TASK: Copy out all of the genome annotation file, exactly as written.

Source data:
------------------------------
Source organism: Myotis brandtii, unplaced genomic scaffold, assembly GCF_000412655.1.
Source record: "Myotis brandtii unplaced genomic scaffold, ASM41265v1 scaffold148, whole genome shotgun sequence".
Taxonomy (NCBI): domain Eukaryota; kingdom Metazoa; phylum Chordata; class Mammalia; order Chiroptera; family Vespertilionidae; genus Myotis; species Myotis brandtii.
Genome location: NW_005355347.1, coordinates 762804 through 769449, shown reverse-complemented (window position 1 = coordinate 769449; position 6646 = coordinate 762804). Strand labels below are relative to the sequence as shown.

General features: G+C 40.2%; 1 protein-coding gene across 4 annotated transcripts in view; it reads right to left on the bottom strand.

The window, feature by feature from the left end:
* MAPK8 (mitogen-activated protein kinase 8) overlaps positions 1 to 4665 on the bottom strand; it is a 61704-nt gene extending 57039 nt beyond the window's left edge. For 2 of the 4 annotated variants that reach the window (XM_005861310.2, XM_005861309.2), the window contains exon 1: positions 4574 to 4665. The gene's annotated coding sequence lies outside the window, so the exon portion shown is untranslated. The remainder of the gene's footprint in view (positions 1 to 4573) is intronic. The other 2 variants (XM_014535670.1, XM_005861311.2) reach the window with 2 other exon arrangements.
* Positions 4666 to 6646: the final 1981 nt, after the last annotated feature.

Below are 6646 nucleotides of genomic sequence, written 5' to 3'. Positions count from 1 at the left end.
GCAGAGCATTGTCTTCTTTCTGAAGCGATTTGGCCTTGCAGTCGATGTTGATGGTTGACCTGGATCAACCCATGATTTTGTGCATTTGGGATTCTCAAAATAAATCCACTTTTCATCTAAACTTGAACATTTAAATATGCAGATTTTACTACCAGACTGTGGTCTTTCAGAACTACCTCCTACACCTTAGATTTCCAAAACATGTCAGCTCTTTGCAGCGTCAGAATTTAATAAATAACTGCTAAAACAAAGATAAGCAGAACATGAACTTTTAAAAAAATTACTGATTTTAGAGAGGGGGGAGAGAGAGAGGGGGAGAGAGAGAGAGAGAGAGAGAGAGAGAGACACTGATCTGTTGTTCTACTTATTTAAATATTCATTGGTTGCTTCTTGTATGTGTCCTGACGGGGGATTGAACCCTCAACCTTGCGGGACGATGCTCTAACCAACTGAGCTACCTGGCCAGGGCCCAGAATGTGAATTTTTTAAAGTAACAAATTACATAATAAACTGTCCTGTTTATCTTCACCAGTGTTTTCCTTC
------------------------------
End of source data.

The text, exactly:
Source organism: Myotis brandtii, unplaced genomic scaffold, assembly GCF_000412655.1.
Source record: "Myotis brandtii unplaced genomic scaffold, ASM41265v1 scaffold148, whole genome shotgun sequence".
Taxonomy (NCBI): domain Eukaryota; kingdom Metazoa; phylum Chordata; class Mammalia; order Chiroptera; family Vespertilionidae; genus Myotis; species Myotis brandtii.
Genome location: NW_005355347.1, coordinates 762804 through 769449, shown reverse-complemented (window position 1 = coordinate 769449; position 6646 = coordinate 762804). Strand labels below are relative to the sequence as shown.

General features: G+C 40.2%; 1 protein-coding gene across 4 annotated transcripts in view; it reads right to left on the bottom strand.

The window, feature by feature from the left end:
* MAPK8 (mitogen-activated protein kinase 8) overlaps positions 1 to 4665 on the bottom strand; it is a 61704-nt gene extending 57039 nt beyond the window's left edge. For 2 of the 4 annotated variants that reach the window (XM_005861310.2, XM_005861309.2), the window contains exon 1: positions 4574 to 4665. The gene's annotated coding sequence lies outside the window, so the exon portion shown is untranslated. The remainder of the gene's footprint in view (positions 1 to 4573) is intronic. The other 2 variants (XM_014535670.1, XM_005861311.2) reach the window with 2 other exon arrangements.
* Positions 4666 to 6646: the final 1981 nt, after the last annotated feature.

Below are 6646 nucleotides of genomic sequence, written 5' to 3'. Positions count from 1 at the left end.
GCAGAGCATTGTCTTCTTTCTGAAGCGATTTGGCCTTGCAGTCGATGTTGATGGTTGACCTGGATCAACCCATGATTTTGTGCATTTGGGATTCTCAAAATAAATCCACTTTTCATCTAAACTTGAACATTTAAATATGCAGATTTTACTACCAGACTGTGGTCTTTCAGAACTACCTCCTACACCTTAGATTTCCAAAACATGTCAGCTCTTTGCAGCGTCAGAATTTAATAAATAACTGCTAAAACAAAGATAAGCAGAACATGAACTTTTAAAAAAATTACTGATTTTAGAGAGGGGGGAGAGAGAGAGGGGGAGAGAGAGAGAGAGAGAGAGAGAGAGAGACACTGATCTGTTGTTCTACTTATTTAAATATTCATTGGTTGCTTCTTGTATGTGTCCTGACGGGGGATTGAACCCTCAACCTTGCGGGACGATGCTCTAACCAACTGAGCTACCTGGCCAGGGCCCAGAATGTGAATTTTTTAAAGTAACAAATTACATAATAAACTGTCCTGTTTATCTTCACCAGTGTTTTCCTTC